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thejck 1st February 2012 06:41 PM

Parasound HCA-3500 Bias issue
The right side of my amplifier is a lot hotter than the left side after running it for about an hour or so. I am told this might be a bias issue. Is this something that is fairly user serviceable or should I take it in for a repair to a local amp store?

Anyway familiar with the HCA-3500 and the schematic?

john curl 1st February 2012 07:20 PM

How technical are you?

thejck 1st February 2012 08:14 PM

I am currently modifying a pair of Polk SDA 1.2 speakers. Including soldering and desoldering things from a new PCB. I know how to use a solder gun I know how to use a multimer I can understand basic circuit layouts but I dont know what they mean or do.

If you gave me a PCB board and inductors resistors and caps and a schema i could put it all together.

thejck 1st February 2012 08:17 PM

part of the reason why i am concerned is because the upgrade that I am doing to my speaker (well documented on the polk forum) involves replacing a coil with a much lower DCR. this reduces the overall inductance of the speaker. I checked with Richard @parasound and he said the amp would be able to handle it.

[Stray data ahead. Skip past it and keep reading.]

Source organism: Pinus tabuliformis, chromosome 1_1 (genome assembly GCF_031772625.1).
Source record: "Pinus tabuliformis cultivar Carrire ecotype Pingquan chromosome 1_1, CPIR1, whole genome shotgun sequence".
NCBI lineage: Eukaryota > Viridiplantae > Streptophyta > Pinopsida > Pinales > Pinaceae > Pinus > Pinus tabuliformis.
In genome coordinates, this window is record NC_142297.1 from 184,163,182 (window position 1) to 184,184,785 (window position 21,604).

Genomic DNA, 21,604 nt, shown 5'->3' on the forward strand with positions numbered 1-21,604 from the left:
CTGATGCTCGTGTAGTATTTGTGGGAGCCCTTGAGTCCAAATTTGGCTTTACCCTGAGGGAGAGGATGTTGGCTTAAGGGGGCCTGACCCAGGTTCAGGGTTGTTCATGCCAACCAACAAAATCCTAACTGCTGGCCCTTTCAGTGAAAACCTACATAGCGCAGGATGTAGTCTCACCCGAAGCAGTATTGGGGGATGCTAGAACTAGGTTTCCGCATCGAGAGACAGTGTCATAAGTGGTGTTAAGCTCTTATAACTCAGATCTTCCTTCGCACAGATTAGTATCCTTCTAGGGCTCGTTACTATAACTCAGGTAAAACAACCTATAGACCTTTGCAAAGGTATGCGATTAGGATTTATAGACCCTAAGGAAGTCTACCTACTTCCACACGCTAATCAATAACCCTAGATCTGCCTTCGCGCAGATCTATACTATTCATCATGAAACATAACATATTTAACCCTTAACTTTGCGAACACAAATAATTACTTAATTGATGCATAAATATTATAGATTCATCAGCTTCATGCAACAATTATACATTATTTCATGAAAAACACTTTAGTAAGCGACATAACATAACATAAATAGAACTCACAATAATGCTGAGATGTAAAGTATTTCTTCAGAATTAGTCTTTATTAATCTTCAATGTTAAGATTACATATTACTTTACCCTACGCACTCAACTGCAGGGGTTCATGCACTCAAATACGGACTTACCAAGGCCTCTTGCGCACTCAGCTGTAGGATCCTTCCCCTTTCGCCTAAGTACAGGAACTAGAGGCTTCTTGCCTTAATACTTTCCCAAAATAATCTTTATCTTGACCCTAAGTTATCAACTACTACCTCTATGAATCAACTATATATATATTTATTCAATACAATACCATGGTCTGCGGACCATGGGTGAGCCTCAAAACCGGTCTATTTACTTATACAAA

So far I got the left speaker done and set up with the lower DCR inductor and the right one is stock. So when I put my hand on the amp I was surprised that it was the right hand side that was hotter than the left

Burnedfingers 2nd February 2012 11:04 AM

If it were mine I would hook the amp up to a dummy load and put a sine wave into it and monitor it. Take an infrared thermometer reading of each heatsink and check the bias on each channel before jumping to any conclusions.

thejck 2nd February 2012 12:37 PM

Last night I had it on for a few hours with no speakers attached to it.
While the amp did not get as hot as the previous night. I did notice that the right side was still a bit warmer than the left. I was using my hand to check this. And I had the wife double check and she concurred.

sgrossklass 2nd February 2012 03:08 PM

Depending on bias circuitry, it is possible for bad contact inside the quiescent current setting pot to result in increased current, sometimes dramatically. These pots need to be cleaned and quiescent current readjusted. Should be routine for a hi-fi workshop, otherwise it generally isn't too hard to do as long as you have service docs, a suitable kind of contact cleaner (a bit of a science in itself), a multimeter and suitable test leads.

a.wayne 2nd February 2012 05:55 PM

Send it to JC for service and upgrades ....... ;)

thejck 2nd February 2012 06:18 PM


nvm John Curl.. yup I know he is. Does he do that?

thejck 9th February 2012 02:03 PM

Anyone have the service manual to do this? Can this be done at home by a guy who knows how to use a multimeter?

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